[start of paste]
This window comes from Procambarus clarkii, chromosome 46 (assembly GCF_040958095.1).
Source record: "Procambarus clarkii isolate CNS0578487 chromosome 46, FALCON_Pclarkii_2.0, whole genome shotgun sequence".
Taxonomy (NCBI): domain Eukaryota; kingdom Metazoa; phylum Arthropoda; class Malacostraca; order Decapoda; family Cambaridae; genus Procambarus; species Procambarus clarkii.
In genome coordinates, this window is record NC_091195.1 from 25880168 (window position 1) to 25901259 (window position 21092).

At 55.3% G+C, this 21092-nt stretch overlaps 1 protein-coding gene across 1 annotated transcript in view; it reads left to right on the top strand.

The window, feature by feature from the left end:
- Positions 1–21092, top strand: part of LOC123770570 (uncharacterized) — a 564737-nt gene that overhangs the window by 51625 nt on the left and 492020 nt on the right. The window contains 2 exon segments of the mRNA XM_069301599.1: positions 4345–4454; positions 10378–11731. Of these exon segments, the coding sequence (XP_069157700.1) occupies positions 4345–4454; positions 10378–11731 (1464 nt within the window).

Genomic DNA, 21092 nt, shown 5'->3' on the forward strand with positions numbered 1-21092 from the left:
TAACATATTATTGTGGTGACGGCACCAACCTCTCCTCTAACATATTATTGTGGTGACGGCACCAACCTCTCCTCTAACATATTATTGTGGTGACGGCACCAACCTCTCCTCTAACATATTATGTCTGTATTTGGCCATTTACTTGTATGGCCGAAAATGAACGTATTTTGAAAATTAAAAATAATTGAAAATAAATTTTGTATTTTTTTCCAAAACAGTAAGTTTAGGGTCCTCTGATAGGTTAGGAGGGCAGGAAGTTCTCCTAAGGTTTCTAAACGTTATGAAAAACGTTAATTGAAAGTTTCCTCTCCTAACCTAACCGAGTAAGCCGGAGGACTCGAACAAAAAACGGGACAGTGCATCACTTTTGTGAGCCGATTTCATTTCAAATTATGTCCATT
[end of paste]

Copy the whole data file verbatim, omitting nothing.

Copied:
This window comes from Procambarus clarkii, chromosome 46 (assembly GCF_040958095.1).
Source record: "Procambarus clarkii isolate CNS0578487 chromosome 46, FALCON_Pclarkii_2.0, whole genome shotgun sequence".
Taxonomy (NCBI): domain Eukaryota; kingdom Metazoa; phylum Arthropoda; class Malacostraca; order Decapoda; family Cambaridae; genus Procambarus; species Procambarus clarkii.
In genome coordinates, this window is record NC_091195.1 from 25880168 (window position 1) to 25901259 (window position 21092).

At 55.3% G+C, this 21092-nt stretch overlaps 1 protein-coding gene across 1 annotated transcript in view; it reads left to right on the top strand.

The window, feature by feature from the left end:
- Positions 1–21092, top strand: part of LOC123770570 (uncharacterized) — a 564737-nt gene that overhangs the window by 51625 nt on the left and 492020 nt on the right. The window contains 2 exon segments of the mRNA XM_069301599.1: positions 4345–4454; positions 10378–11731. Of these exon segments, the coding sequence (XP_069157700.1) occupies positions 4345–4454; positions 10378–11731 (1464 nt within the window).

Genomic DNA, 21092 nt, shown 5'->3' on the forward strand with positions numbered 1-21092 from the left:
TAACATATTATTGTGGTGACGGCACCAACCTCTCCTCTAACATATTATTGTGGTGACGGCACCAACCTCTCCTCTAACATATTATTGTGGTGACGGCACCAACCTCTCCTCTAACATATTATGTCTGTATTTGGCCATTTACTTGTATGGCCGAAAATGAACGTATTTTGAAAATTAAAAATAATTGAAAATAAATTTTGTATTTTTTTCCAAAACAGTAAGTTTAGGGTCCTCTGATAGGTTAGGAGGGCAGGAAGTTCTCCTAAGGTTTCTAAACGTTATGAAAAACGTTAATTGAAAGTTTCCTCTCCTAACCTAACCGAGTAAGCCGGAGGACTCGAACAAAAAACGGGACAGTGCATCACTTTTGTGAGCCGATTTCATTTCAAATTATGTCCATT